If I had to choose a side in such a standoff, I’d sidle up next to Jessie. Bucke’s feverish and unceasing adulation of Whitman really could get unseemly and it must have been humiliating for Jessie to watch her husband trailing after the great one all summer long like some besotted puppy. In Bucke’s Life of Whitman, the first, ‘authorised’ and largely dictated biography of the poet (dictated by Walt, that is) Bucke becomes irritatingly shrill in singing the great one’s praises; admiring Whitman’s “physical and moral purity,” the “clean smell of his breath,” and credulously passing on Whitman’s claim that his ears were so finely tuned that he could actually hear the sound of growing grass (a conceit Roy Wood took up to marvellous effect in The Move’s I Can Hear The Grass Grow). “I have never known him to sneer at any person or thing,” wrote Bucke, thankfully not being present when Whitman sneered about another of his fawning ebullient fans, that this one “out-Bucked even Bucke.”
Though he was revered in his day by artists I esteem such as G.K. Chesterton and Ralph Vaughan Williams, Whitman isn’t my favourite poet by a long shot (too much compiling of inventories; not enough intuitive perception) and – to these nostrils at least – he doesn’t smell particularly clean at all. He smells like a braggart and a con man, inventing myths about the several children he fathered to disguise his homosexuality, posing for his authorial photo with an artificial butterfly ‘perched’ on his finger by means of a ring, cultivating and manipulating a small army of sickly attendants and followers who would place him on a higher pedestal than Jesus Christ and then get laughed at for their efforts.
If Whitman was a con man, then Bucke was a rube. While his naiveté may have worked to his own degradation in his relationship with Whitman, it also accounted for a large part of his greatness in other matters. What is required of a man who would throw himself into the harsh physical life of his 20s, roving at will under limitless skies and courting adventure wherever he went? In a word, what’s required is trust. Trust in himself and his faculties, and a trust that anyone he meets will share his sincerity and good intentions. It was that same trust which drove him to write Cosmic Consciousness.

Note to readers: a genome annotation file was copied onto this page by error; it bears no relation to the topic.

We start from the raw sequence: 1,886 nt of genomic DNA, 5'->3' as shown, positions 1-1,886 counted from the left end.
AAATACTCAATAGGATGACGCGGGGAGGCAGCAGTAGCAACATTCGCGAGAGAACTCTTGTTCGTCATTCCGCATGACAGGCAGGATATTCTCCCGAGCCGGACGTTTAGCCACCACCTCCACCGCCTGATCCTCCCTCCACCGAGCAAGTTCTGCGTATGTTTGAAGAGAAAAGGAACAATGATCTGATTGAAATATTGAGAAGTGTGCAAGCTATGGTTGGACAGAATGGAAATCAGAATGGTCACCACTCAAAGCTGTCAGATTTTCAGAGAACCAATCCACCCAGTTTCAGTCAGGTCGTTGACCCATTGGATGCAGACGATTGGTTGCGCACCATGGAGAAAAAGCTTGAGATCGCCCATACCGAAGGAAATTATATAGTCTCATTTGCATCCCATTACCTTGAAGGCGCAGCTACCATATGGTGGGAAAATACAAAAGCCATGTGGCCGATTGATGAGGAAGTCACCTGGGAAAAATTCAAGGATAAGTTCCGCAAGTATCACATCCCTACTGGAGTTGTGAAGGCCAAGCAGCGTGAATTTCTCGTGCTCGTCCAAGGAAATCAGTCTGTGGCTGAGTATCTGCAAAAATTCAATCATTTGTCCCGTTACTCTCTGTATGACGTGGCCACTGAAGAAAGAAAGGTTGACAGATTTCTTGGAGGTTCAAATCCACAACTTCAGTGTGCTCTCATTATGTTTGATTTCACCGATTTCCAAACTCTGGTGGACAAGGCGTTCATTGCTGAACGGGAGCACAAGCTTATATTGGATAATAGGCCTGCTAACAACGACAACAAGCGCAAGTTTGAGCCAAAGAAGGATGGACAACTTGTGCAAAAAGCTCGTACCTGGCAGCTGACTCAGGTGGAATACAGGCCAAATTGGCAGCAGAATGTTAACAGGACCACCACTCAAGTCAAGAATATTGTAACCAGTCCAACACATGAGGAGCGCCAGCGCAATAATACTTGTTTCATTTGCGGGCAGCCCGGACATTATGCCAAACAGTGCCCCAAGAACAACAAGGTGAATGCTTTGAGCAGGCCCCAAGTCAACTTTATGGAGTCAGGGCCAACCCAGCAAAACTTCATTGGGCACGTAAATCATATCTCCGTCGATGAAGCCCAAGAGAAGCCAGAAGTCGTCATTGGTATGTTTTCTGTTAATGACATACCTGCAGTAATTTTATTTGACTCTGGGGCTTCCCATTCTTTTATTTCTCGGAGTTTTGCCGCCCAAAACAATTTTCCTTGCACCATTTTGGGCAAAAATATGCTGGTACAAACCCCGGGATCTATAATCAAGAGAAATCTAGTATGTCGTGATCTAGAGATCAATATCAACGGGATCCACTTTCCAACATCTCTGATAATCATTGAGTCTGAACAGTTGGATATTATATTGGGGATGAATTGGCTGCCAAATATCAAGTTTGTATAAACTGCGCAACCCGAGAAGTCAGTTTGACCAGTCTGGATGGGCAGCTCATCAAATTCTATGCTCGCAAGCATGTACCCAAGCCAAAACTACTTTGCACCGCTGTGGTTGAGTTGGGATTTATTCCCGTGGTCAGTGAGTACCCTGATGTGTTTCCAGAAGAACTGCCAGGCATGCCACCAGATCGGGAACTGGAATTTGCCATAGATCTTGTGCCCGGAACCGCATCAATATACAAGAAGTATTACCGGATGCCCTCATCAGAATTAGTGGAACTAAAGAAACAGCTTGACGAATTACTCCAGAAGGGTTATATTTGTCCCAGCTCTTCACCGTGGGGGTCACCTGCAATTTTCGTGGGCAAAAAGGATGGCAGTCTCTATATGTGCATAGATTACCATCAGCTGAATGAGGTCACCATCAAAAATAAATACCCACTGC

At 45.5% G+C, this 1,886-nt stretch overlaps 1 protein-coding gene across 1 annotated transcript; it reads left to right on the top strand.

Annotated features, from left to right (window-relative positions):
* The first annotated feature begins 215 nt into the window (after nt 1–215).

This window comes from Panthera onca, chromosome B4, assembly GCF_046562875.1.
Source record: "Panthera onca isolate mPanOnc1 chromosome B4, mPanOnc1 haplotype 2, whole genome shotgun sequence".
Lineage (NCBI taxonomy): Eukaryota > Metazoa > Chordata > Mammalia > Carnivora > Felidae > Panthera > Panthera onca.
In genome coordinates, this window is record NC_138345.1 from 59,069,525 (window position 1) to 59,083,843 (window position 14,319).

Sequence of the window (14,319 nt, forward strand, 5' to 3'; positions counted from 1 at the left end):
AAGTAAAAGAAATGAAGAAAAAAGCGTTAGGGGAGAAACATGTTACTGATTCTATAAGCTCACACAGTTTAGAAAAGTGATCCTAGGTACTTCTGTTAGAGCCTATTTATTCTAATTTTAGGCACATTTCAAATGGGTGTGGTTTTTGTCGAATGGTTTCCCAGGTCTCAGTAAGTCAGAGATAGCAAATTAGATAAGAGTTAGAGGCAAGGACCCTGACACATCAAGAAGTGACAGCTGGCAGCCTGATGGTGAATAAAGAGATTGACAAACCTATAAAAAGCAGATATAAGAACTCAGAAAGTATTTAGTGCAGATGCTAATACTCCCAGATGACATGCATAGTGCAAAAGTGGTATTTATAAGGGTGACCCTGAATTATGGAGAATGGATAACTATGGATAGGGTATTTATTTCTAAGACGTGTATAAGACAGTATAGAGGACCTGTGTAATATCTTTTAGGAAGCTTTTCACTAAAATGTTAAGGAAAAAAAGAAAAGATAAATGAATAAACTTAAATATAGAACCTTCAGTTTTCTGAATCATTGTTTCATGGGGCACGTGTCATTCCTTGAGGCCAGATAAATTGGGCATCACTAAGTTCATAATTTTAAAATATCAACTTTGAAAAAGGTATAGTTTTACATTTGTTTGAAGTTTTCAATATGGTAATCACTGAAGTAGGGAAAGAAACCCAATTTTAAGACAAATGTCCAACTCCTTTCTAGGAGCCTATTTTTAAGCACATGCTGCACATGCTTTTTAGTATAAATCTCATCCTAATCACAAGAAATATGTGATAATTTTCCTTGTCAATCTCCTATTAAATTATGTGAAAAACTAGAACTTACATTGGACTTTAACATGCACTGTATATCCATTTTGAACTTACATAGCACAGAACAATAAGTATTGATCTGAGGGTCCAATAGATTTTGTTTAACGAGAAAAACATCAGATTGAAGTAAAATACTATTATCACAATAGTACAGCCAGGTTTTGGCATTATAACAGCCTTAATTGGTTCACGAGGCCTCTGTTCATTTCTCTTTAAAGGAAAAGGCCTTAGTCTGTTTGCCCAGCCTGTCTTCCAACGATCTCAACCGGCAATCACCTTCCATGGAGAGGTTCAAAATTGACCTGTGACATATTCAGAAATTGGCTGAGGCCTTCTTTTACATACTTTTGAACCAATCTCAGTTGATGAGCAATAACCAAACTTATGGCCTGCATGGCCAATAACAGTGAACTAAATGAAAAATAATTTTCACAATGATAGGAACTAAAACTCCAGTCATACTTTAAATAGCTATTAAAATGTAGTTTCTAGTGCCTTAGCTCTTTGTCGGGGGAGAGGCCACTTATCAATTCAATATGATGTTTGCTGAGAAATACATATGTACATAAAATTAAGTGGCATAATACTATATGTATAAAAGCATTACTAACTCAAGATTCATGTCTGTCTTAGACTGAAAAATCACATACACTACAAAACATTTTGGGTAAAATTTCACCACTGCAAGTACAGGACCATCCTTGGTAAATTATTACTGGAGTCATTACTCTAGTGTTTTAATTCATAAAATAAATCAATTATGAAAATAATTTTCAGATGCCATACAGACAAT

He knew what his illumination meant to him and worked all his life to share its importance with others – sceptics and doubters be damned. And he trusted and believed in the goodness of his lunatics – perhaps the most feared and despised of all segments of Victorian society – and in so doing, won them much freedom and enabled many of them to become better and more complete people. Bucke’s trust and sincerity may occasionally look foolish to we citizens of a more cynical age. But what has haunted us about him for 117 years is the suspicion that London’s only documented mystic was something more rare and sublime than foolish; that, agnostic or not, this was some kind of holy fool.
Bucke’s death was something perfect; perhaps a perfect joke but a huge and cosmic joke beyond all human laughter; a joke fit for the downfall of one of the Olympian heroes. The following account is taken from George Acklom’s introduction to the 1946 edition of Cosmic Consciousness. “On February 19th, 1902, after coming home with his wife from an evening spent at a friend’s house, Bucke stepped out on the verandah before going to bed to have another look at the stars which, as it happened, that night were exceptionally brilliant in the clear winter sky, slipped on a patch of ice, struck his head violently against a verandah pillar and dropped. He was taken up dead.”
I defy you or Homer or the Brothers Grimm or P.G. Wodehouse to invent more perfect or poetic circumstances for the death of a Canadian mystic.
27/3/2019 07:50:01 am
What an amazing man. Unlike Whitman, who handed back the key, Bucke was able to stay at his post, running what must have been a difficult institution with the humanity that few if any others possessed. How wonderful that London should be the home of a mystic like William Blake who saw angels. It gives us hope that this supremely pragmatic corner of the universe has magic in it after all.